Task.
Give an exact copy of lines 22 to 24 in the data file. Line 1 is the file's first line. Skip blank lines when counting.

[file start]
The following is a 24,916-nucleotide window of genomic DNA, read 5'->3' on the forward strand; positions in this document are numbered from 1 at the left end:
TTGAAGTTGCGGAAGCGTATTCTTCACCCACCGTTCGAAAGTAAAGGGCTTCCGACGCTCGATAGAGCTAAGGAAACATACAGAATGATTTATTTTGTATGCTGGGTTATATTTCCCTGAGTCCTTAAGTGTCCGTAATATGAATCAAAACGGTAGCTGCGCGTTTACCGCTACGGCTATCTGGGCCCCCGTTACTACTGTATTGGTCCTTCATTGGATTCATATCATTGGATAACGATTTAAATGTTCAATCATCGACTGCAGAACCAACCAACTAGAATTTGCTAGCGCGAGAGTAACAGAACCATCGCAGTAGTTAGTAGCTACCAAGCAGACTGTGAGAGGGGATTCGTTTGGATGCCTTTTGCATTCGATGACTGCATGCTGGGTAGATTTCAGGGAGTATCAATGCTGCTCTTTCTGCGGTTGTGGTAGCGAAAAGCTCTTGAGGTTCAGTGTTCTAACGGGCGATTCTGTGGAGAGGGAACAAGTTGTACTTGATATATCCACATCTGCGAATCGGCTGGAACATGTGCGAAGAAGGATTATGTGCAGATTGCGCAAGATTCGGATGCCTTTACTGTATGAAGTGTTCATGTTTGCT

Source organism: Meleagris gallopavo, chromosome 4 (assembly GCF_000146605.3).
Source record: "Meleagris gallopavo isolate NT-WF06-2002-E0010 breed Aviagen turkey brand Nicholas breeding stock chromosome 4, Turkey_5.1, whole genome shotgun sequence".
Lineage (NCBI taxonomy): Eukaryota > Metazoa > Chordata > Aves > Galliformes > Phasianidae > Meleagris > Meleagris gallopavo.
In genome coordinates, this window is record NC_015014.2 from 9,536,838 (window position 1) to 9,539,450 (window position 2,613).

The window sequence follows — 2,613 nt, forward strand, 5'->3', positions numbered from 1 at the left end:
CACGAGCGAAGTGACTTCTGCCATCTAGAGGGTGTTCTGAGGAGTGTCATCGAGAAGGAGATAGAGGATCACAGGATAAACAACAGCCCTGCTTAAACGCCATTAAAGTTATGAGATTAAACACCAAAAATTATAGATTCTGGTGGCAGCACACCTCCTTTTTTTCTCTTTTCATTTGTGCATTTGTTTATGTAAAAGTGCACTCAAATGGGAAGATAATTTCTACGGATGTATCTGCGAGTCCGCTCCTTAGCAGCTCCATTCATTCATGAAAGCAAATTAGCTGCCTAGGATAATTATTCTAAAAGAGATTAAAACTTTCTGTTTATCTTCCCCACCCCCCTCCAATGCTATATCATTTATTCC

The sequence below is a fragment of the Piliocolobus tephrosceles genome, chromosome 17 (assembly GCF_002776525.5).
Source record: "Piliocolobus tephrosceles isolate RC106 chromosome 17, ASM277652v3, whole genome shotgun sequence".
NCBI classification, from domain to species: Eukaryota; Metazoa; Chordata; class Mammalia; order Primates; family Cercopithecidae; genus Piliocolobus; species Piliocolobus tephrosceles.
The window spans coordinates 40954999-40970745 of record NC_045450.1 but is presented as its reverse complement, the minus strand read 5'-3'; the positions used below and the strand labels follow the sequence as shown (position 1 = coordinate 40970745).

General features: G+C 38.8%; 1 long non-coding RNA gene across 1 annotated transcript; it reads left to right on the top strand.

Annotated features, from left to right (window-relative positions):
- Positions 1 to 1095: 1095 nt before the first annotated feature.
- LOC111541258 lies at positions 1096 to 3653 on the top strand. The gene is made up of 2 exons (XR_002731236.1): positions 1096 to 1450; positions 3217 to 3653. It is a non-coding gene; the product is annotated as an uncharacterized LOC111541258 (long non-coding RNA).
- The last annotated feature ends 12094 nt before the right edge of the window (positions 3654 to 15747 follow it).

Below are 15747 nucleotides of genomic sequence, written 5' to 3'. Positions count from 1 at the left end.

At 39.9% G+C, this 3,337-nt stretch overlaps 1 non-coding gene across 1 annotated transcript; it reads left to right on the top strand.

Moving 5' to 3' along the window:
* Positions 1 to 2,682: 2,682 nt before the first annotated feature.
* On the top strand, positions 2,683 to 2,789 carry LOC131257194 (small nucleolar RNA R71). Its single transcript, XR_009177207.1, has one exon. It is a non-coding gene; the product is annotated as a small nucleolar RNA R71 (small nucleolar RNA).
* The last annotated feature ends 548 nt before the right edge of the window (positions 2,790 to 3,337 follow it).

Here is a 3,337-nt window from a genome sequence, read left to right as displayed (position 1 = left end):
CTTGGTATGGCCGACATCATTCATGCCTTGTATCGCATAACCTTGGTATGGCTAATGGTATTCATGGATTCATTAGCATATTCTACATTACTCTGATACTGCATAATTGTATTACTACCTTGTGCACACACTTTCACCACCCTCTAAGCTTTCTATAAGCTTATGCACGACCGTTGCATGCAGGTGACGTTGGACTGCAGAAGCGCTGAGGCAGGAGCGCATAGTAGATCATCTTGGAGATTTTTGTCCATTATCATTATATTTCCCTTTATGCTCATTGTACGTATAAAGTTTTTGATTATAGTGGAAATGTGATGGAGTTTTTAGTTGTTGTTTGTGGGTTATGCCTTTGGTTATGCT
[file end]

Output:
* On the top strand, positions 2,683 to 2,789 carry LOC131257194 (small nucleolar RNA R71). Its single transcript, XR_009177207.1, has one exon. It is a non-coding gene; the product is annotated as a small nucleolar RNA R71 (small nucleolar RNA).
* The last annotated feature ends 548 nt before the right edge of the window (positions 2,790 to 3,337 follow it).

Here is a 3,337-nt window from a genome sequence, read left to right as displayed (position 1 = left end):